2. When your students ask these 4 questions, they increase the likelihood that they’ll make a thoughtful response. Why? Because asking questions demonstrates an interest in others—and people are more open about what they’re thinking when someone is interested in them. Because asking questions decreases the likelihood of misunderstanding, misdiagnosis, and, consequently, misapplication of the Bible. Because asking questions increases the likelihood of identifying sources instead of symptoms, and of skillfully using pertinent biblical teaching.
3. When your students start by asking questions, rather than by giving answers, people will be more likely to talk with them. This means your students will be more likely to have opportunities to use a biblical perspective. More opportunities means more practice. And practice is a necessary step in effectively using a biblical perspective.
4. Asking questions gives your students natural opportunities to model a biblical perspective of behavior, including being concerned for others, being quick to listen, and showing humility when they don’t know the answer. Modeling is practice. Practice helps your students increase their proficiency in applying a biblical perspective.
Find out for yourself how the 4 questions work. Find out by using the 4 questions to respond to 1 or more of the following statements. Better yet, find out by having your students use the 4 questions to respond to one or more of the following statements:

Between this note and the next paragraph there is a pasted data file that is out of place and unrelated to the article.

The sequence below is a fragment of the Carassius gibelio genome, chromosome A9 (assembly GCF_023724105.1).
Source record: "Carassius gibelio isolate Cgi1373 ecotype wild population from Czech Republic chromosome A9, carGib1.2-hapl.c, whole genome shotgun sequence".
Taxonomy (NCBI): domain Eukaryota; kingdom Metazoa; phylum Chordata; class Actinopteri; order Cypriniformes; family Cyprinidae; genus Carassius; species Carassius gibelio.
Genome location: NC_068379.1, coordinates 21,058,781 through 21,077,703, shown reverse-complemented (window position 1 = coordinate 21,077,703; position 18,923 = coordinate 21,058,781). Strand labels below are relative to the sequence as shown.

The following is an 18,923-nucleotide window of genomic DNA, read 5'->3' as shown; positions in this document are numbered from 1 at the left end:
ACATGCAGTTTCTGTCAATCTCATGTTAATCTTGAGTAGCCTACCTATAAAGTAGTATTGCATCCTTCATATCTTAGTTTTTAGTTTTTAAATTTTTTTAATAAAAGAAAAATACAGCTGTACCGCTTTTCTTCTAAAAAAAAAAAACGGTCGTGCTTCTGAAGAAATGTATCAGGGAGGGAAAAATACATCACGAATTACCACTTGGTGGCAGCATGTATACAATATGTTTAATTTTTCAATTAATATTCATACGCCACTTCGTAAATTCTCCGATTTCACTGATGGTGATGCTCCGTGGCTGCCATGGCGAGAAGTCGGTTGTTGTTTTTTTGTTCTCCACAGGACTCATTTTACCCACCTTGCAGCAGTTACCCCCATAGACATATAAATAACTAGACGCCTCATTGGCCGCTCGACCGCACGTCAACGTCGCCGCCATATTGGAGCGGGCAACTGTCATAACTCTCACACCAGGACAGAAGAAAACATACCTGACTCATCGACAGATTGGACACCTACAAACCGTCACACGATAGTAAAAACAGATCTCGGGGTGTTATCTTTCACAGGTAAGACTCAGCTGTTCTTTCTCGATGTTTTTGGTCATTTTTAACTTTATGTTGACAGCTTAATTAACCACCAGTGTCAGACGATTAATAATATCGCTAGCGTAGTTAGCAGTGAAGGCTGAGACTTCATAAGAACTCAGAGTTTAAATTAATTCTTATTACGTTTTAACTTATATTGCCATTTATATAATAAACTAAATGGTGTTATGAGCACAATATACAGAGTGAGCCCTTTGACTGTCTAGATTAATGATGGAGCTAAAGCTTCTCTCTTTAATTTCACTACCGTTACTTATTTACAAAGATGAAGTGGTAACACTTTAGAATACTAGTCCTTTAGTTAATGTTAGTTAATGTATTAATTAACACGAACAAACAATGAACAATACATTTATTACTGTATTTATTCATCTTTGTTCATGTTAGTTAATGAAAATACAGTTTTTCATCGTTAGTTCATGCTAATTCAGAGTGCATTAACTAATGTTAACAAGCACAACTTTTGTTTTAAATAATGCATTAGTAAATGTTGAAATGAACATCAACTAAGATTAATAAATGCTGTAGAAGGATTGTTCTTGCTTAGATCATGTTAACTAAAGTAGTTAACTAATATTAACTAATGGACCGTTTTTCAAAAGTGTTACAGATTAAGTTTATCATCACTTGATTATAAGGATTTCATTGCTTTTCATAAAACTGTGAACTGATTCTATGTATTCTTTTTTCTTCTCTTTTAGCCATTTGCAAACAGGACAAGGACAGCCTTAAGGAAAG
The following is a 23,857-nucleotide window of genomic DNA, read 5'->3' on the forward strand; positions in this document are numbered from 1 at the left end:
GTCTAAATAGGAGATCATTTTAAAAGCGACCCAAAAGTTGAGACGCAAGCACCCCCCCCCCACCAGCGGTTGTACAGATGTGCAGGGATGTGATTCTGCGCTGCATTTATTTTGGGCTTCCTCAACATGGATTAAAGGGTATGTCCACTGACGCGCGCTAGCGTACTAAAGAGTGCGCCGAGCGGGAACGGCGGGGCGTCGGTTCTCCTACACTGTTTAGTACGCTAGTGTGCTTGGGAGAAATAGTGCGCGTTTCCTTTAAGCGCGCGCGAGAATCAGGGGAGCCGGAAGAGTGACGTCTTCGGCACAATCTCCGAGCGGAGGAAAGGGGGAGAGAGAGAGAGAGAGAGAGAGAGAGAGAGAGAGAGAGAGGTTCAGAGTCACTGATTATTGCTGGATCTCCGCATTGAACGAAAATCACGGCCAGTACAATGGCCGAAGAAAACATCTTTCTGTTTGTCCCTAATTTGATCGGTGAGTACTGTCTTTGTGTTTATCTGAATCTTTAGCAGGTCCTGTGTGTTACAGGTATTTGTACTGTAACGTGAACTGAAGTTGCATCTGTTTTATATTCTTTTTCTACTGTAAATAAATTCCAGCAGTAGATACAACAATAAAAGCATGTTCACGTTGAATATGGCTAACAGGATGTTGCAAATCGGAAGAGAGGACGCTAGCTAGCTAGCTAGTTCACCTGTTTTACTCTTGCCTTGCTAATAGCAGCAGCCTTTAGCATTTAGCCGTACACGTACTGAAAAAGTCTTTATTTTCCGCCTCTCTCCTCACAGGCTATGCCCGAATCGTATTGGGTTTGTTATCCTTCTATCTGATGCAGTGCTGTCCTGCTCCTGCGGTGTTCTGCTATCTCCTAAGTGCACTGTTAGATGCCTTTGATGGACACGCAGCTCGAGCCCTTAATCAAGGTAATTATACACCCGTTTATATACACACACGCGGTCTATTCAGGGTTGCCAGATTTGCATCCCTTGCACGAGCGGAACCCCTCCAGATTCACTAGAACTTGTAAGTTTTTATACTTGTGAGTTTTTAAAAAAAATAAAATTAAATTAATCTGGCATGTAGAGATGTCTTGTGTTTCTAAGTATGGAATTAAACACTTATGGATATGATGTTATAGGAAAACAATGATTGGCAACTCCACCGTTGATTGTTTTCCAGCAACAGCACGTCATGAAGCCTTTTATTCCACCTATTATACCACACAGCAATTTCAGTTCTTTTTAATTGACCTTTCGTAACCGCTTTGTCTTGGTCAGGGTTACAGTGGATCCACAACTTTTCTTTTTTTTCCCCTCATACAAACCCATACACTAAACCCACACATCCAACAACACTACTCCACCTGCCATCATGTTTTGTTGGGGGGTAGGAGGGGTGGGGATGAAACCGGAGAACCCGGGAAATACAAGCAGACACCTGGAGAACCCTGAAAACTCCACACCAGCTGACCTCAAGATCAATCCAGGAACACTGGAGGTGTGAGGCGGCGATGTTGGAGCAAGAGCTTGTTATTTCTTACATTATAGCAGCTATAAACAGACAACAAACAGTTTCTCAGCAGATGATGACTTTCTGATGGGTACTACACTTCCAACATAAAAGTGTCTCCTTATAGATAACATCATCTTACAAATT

We should love everyone.
You should obey the government and fight in the war.
This won’t hurt you.
Abortion isn’t murder.
Language is evolving.
Budgets are moral documents.
So, what’s the real question? It’s not “What questions should my students ask?” or “Should I teach my students to ask the 4 questions?” Rather, it’s “How will I help my students right now to routinely ask wise questions?” You might want to teach your students to use the 4 questions, or you might want to teach your students to use questions you develop.
Remember, success is your students asking wise questions to better understand and use a biblical perspective. Success is not you teaching your students to ask wise questions (or even you asking your students wise questions). But remember, if you teach your students to ask wise questions, you increase the likelihood that they’ll ask wise questions.
Bonus: Lead by asking. Ask questions to help your colleagues focus, think through problems, and reach their goals. For example:
If your colleague wants to increase student understanding and application of a biblical perspective, ask: How can questions help? What questions do you want your students to ask? What questions do you want your students to respond to?
If your curriculum committee is brainstorming ways to improve the curriculum, ask: Where are we? Where do we want to go? How can we get there?
If your administration wants to achieve its mission, ask: What’s our mission? What’s our definition of mission achievement? What’s our current level of mission achievement? How can we close the gap between current and targeted levels of mission achievement?
If your school is reviewing its philosophy of education, ask: What happens at a Christ-centered school? What is the role of biblical perspective in Christian education? How can we help students internalize a biblical perspective?